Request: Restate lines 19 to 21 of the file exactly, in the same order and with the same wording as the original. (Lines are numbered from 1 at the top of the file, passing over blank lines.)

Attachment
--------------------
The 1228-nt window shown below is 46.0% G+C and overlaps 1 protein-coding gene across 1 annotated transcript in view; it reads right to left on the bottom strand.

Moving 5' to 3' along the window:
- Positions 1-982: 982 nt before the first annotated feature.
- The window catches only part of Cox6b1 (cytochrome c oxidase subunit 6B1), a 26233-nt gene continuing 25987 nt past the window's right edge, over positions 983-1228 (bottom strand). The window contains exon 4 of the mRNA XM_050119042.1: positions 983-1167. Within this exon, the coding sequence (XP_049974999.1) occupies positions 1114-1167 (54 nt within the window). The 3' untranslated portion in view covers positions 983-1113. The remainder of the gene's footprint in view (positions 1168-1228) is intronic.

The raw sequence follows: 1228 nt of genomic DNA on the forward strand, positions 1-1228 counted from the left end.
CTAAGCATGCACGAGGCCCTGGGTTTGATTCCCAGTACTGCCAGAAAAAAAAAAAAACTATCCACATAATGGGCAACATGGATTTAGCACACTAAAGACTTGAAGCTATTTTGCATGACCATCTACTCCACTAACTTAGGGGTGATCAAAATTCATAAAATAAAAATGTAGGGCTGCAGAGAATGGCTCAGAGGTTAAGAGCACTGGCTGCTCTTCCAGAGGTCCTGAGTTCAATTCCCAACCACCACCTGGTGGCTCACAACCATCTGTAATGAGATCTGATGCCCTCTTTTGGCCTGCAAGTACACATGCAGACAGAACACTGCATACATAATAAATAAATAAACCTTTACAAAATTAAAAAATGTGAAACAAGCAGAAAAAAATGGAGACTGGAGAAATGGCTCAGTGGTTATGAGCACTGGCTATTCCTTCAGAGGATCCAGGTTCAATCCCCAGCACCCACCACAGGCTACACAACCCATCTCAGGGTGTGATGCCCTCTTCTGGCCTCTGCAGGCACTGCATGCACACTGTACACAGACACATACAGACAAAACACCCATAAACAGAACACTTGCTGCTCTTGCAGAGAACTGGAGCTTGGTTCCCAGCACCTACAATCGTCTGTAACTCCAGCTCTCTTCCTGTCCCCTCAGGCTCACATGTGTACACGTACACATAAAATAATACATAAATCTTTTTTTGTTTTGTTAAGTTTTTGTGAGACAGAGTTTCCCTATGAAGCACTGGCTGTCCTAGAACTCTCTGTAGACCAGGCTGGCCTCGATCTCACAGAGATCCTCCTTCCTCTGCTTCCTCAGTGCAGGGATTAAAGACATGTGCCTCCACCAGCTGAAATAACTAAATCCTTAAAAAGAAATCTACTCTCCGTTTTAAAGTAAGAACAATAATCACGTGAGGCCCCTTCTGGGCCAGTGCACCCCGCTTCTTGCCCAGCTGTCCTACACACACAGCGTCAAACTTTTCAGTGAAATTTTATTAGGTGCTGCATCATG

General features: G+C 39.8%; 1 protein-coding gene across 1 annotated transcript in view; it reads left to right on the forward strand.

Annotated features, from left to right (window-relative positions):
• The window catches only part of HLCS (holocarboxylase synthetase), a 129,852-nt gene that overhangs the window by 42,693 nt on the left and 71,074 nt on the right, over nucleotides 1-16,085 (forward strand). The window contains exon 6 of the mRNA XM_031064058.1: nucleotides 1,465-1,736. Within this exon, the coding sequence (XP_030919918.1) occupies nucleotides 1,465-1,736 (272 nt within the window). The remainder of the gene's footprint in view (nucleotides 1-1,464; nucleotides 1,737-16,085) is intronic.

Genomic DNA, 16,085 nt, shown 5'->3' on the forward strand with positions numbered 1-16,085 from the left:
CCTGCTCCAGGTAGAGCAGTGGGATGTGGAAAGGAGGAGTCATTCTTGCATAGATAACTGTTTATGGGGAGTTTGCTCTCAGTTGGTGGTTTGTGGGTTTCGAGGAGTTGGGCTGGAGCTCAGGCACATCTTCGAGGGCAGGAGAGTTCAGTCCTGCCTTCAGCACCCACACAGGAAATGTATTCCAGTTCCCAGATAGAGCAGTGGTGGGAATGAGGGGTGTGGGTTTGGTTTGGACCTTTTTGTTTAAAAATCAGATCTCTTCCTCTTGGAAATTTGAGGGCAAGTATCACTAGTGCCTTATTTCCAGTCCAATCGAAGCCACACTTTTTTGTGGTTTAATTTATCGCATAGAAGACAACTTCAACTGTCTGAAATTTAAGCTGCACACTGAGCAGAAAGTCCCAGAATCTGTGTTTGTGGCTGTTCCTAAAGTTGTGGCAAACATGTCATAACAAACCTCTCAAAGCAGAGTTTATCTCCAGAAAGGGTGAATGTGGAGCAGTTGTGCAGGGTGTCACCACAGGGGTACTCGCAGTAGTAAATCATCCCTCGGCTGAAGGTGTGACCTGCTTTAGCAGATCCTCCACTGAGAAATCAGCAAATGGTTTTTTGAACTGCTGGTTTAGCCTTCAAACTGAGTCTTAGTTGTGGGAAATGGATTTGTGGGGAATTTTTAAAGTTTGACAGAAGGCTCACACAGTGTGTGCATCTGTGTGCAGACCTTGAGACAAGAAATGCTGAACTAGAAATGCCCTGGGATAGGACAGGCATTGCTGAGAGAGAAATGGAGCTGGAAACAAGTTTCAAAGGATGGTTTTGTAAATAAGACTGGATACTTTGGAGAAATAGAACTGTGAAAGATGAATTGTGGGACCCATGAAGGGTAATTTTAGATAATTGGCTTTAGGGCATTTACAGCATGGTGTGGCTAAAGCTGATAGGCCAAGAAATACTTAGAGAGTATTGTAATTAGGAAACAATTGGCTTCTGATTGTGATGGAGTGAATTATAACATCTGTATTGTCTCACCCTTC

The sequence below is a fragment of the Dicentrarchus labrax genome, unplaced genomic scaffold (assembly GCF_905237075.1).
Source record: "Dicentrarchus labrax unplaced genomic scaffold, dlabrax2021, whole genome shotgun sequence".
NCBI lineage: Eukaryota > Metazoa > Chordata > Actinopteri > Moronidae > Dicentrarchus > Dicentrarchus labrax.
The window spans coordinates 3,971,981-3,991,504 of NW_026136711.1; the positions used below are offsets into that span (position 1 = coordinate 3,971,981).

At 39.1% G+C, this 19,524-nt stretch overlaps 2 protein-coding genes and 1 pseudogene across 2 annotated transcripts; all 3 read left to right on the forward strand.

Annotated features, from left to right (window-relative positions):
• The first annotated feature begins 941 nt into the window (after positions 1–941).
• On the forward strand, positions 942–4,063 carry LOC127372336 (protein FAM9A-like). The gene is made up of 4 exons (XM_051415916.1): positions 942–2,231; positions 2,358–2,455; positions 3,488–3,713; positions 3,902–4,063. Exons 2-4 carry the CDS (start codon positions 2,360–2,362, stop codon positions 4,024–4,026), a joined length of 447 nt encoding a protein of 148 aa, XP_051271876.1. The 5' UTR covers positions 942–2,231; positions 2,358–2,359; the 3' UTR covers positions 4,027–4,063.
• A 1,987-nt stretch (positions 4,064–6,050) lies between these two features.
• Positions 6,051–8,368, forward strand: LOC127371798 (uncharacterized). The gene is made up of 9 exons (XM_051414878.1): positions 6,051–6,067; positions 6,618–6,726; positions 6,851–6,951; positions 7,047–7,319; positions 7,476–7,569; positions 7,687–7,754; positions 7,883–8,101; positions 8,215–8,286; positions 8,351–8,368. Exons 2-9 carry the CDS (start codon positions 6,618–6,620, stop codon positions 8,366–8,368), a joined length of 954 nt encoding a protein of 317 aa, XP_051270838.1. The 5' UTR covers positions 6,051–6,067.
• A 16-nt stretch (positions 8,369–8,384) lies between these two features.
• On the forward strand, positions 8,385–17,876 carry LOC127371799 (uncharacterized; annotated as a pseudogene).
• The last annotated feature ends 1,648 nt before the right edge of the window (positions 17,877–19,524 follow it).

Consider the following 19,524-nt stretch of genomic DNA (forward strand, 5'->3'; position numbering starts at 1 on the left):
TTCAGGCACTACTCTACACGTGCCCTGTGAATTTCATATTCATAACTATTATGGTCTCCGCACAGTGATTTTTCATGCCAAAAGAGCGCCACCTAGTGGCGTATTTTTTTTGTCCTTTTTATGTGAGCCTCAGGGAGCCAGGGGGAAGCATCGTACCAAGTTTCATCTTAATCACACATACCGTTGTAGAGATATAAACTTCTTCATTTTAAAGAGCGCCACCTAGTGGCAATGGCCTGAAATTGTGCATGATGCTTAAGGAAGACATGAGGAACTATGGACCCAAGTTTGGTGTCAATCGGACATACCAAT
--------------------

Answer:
• On the forward strand, positions 942–4,063 carry LOC127372336 (protein FAM9A-like). The gene is made up of 4 exons (XM_051415916.1): positions 942–2,231; positions 2,358–2,455; positions 3,488–3,713; positions 3,902–4,063. Exons 2-4 carry the CDS (start codon positions 2,360–2,362, stop codon positions 4,024–4,026), a joined length of 447 nt encoding a protein of 148 aa, XP_051271876.1. The 5' UTR covers positions 942–2,231; positions 2,358–2,359; the 3' UTR covers positions 4,027–4,063.
• A 1,987-nt stretch (positions 4,064–6,050) lies between these two features.
• Positions 6,051–8,368, forward strand: LOC127371798 (uncharacterized). The gene is made up of 9 exons (XM_051414878.1): positions 6,051–6,067; positions 6,618–6,726; positions 6,851–6,951; positions 7,047–7,319; positions 7,476–7,569; positions 7,687–7,754; positions 7,883–8,101; positions 8,215–8,286; positions 8,351–8,368. Exons 2-9 carry the CDS (start codon positions 6,618–6,620, stop codon positions 8,366–8,368), a joined length of 954 nt encoding a protein of 317 aa, XP_051270838.1. The 5' UTR covers positions 6,051–6,067.